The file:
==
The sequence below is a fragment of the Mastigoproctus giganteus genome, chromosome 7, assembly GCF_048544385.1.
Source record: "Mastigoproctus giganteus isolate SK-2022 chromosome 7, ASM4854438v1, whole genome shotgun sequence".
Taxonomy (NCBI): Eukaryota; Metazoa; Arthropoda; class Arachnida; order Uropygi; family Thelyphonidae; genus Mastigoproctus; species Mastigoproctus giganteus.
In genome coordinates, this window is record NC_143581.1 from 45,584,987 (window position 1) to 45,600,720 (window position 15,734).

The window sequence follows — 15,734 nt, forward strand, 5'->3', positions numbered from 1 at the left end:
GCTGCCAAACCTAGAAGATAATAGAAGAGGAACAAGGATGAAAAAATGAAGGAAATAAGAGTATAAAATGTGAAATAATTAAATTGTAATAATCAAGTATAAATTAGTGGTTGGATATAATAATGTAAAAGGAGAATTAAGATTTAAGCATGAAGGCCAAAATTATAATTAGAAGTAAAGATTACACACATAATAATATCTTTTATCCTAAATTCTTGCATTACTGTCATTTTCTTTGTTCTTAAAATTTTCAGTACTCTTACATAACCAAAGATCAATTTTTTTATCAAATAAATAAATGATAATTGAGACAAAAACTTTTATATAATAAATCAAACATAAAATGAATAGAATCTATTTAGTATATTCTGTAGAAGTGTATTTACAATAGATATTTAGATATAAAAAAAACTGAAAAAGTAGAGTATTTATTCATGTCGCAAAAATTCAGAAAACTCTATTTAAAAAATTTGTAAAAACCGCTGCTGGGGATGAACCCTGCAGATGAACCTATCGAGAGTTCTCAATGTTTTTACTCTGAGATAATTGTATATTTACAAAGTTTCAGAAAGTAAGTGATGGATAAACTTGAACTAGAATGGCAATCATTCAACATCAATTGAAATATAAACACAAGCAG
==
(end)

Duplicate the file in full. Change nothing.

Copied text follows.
The sequence below is a fragment of the Mastigoproctus giganteus genome, chromosome 7, assembly GCF_048544385.1.
Source record: "Mastigoproctus giganteus isolate SK-2022 chromosome 7, ASM4854438v1, whole genome shotgun sequence".
Taxonomy (NCBI): Eukaryota; Metazoa; Arthropoda; class Arachnida; order Uropygi; family Thelyphonidae; genus Mastigoproctus; species Mastigoproctus giganteus.
In genome coordinates, this window is record NC_143581.1 from 45,584,987 (window position 1) to 45,600,720 (window position 15,734).

The window sequence follows — 15,734 nt, forward strand, 5'->3', positions numbered from 1 at the left end:
GCTGCCAAACCTAGAAGATAATAGAAGAGGAACAAGGATGAAAAAATGAAGGAAATAAGAGTATAAAATGTGAAATAATTAAATTGTAATAATCAAGTATAAATTAGTGGTTGGATATAATAATGTAAAAGGAGAATTAAGATTTAAGCATGAAGGCCAAAATTATAATTAGAAGTAAAGATTACACACATAATAATATCTTTTATCCTAAATTCTTGCATTACTGTCATTTTCTTTGTTCTTAAAATTTTCAGTACTCTTACATAACCAAAGATCAATTTTTTTATCAAATAAATAAATGATAATTGAGACAAAAACTTTTATATAATAAATCAAACATAAAATGAATAGAATCTATTTAGTATATTCTGTAGAAGTGTATTTACAATAGATATTTAGATATAAAAAAAACTGAAAAAGTAGAGTATTTATTCATGTCGCAAAAATTCAGAAAACTCTATTTAAAAAATTTGTAAAAACCGCTGCTGGGGATGAACCCTGCAGATGAACCTATCGAGAGTTCTCAATGTTTTTACTCTGAGATAATTGTATATTTACAAAGTTTCAGAAAGTAAGTGATGGATAAACTTGAACTAGAATGGCAATCATTCAACATCAATTGAAATATAAACACAAGCAG